CrimsonDB
A Self-Designing Key-Value Store

CrimsonDB: Zero Knobs, High Performance

Self-design

CrimsonDB decides autonomously how to change its core design to adjust to workload, hardware and other parameters. It can assume arbitrary shapes in between the core design classes of log, LSM-tree, B-tree, and their hybrids. It offers optimal reads and writes given a memory budget and an application workload.

Performance

We build CrimsonDB by mapping the whole possible design space of key-value stores. This allows us to discover new designs and optimizations. Through them we push read and write performance towards the optimal behavior, while at the same time discover the rules that govern automation.

What if?

CrimsonDB offers advanced system design exploration features such as allowing to reason about hardware properties and the potential benefit when adding new hardware or what kind of low level system design choices would bring a required performance property for a given workload.

The first major technical innovation is published in our SIGMOD 2017 Monkey paper which offers optimal Bloom filter allocation and a first set of what-if design and auto-tuning properties. The second major technical innovation of CrimsonDB is published in our SIGMOD 2018 Dostoevsky paper which offers better trade-offs between lookup costs, merge overheads, and storage space by identifying and removing superfluous merge operations. Finally, in our SIGMOD 2018 Data Calculator paper we present the first (rather) complete design space for key-value stores and learned cost models which enable what-if design.

Interactive key-value store design with CrimsonDB

We provide an interactive design demo which highlights the design exploration and auto-tuning capabilities of CrimsonDB. Users can explore arbitrary key-value store designs within the supported design continuum by manually choosing different design parameters for different workloads and environments. The system will 1) fine tune the final design (e.g., such as choosing the right bloom filter bits), 2) visualize the resulting structure, and 3) compute the achieved performance tradeoffs compared to a state-of-the-art key-value store. Users may also instruct CrimsonDB to auto-design from scratch to achieve the optimal performance for the given workload.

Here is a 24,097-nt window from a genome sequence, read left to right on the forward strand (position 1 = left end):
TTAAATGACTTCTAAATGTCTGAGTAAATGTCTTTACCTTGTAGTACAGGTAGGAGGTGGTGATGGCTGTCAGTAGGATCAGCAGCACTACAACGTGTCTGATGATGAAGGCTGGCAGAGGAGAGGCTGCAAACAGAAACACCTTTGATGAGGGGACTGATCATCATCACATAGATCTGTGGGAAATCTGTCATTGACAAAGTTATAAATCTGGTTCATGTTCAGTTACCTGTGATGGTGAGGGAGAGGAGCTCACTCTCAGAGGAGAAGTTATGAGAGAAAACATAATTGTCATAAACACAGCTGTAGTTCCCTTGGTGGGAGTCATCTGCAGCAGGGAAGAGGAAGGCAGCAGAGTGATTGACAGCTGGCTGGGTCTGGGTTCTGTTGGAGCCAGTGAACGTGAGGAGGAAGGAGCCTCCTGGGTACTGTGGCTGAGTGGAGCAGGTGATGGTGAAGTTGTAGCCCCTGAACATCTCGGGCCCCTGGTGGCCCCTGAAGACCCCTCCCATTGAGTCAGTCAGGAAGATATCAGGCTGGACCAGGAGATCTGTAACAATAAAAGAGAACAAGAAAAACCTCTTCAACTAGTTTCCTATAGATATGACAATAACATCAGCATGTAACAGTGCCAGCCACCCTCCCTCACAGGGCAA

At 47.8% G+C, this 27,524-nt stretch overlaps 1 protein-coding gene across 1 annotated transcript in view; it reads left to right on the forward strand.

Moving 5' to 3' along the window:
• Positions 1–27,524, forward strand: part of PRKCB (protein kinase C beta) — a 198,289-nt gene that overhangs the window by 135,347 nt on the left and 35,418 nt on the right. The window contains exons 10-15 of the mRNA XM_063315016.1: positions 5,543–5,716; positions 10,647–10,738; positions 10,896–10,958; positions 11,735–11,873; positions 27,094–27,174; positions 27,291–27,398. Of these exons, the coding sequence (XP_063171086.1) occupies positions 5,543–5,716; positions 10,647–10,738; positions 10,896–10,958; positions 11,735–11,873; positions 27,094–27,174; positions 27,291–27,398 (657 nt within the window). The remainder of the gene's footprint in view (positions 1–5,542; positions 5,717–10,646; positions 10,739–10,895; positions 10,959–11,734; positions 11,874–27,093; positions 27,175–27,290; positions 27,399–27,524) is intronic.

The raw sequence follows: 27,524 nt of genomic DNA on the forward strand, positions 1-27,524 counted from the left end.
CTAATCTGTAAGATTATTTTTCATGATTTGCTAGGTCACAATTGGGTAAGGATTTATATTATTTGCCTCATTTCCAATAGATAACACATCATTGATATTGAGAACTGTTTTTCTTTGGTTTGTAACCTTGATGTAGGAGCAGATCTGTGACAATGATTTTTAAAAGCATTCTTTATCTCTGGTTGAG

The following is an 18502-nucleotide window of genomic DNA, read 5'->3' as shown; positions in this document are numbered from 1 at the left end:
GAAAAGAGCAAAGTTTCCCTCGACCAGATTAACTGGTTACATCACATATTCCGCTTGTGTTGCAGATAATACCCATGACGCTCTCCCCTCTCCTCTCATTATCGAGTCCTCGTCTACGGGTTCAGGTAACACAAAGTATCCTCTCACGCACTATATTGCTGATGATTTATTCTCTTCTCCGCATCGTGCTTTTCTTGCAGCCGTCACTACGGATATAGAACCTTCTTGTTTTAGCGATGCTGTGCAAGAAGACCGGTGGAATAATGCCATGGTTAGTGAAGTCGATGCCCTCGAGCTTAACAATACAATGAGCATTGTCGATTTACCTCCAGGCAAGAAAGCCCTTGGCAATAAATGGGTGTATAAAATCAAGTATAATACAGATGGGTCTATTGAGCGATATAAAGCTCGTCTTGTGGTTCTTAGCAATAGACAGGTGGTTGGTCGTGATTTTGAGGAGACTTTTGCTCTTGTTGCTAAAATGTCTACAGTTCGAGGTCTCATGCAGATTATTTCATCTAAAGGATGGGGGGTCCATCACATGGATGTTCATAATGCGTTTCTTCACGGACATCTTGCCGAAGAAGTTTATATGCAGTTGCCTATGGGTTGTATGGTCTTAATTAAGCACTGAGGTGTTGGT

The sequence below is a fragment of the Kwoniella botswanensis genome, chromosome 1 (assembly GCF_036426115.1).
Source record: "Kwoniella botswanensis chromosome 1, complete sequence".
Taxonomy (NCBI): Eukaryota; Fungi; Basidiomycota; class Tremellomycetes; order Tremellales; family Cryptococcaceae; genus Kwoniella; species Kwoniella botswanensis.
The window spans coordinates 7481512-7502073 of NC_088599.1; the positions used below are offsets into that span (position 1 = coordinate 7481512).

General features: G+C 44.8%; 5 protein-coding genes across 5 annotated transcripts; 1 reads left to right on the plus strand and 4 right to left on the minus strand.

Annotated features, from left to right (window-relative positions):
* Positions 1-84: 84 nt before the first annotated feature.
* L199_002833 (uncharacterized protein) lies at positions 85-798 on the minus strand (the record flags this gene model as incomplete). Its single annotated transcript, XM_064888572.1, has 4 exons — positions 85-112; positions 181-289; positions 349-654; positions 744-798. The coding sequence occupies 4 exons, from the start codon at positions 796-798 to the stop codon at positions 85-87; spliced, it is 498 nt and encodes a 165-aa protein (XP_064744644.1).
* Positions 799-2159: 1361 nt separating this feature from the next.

Environment Parameters

N: Entries
E: Entry size (bytes)
M: Total Main Memory Budget (MB)
B: Page size (entries)
F: Key size (bytes)

Workload

w: Proportion of Update Operation
c: Proportion of Long Range Lookup Operation
s: Entries of Long Range Query
r: Proportion of Non-result Point Lookup Operation
v: Proportion of Existig Point Lookup Operation
q: Proportion of Short Range Lookup Operation


T: Growth Factor
K: Bound on # FP-Runs
Z: Bound on # CFP-Runs
D: Max. Node Size
MF: Filtering Memory



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Publications



Niv Dayan, Manos Athanassoulis, Stratos Idreos
Optimal Bloom Filters and Adaptive Merging for LSM-Trees
In ACM Transactions on Database Systems , 2018

Niv Dayan, Stratos Idreos
Dostoevsky: Better Space-Time Trade-Offs for LSM-Tree Based Key-Value Stores via Adaptive Removal of Superfluous Merging
[paper video]
In Proceedings of the ACM SIGMOD International Conference on Management of Data, 2018

Stratos Idreos, Kostas Zoumpatianos, Brian Hentschel, Michael S. Kester, Demi Guo
The Data Calculator: Data Structure Design and Cost Synthesis from First Principles and Learned Cost Models
[paper video]
In Proceedings of the ACM SIGMOD International Conference on Management of Data, 2018

Niv Dayan, Manos Athanassoulis, Stratos Idreos
Monkey: Optimal Navigable Key-Value Store
[paper website] [paper video]
In Proceedings of the ACM SIGMOD International Conference on Management of Data, 2017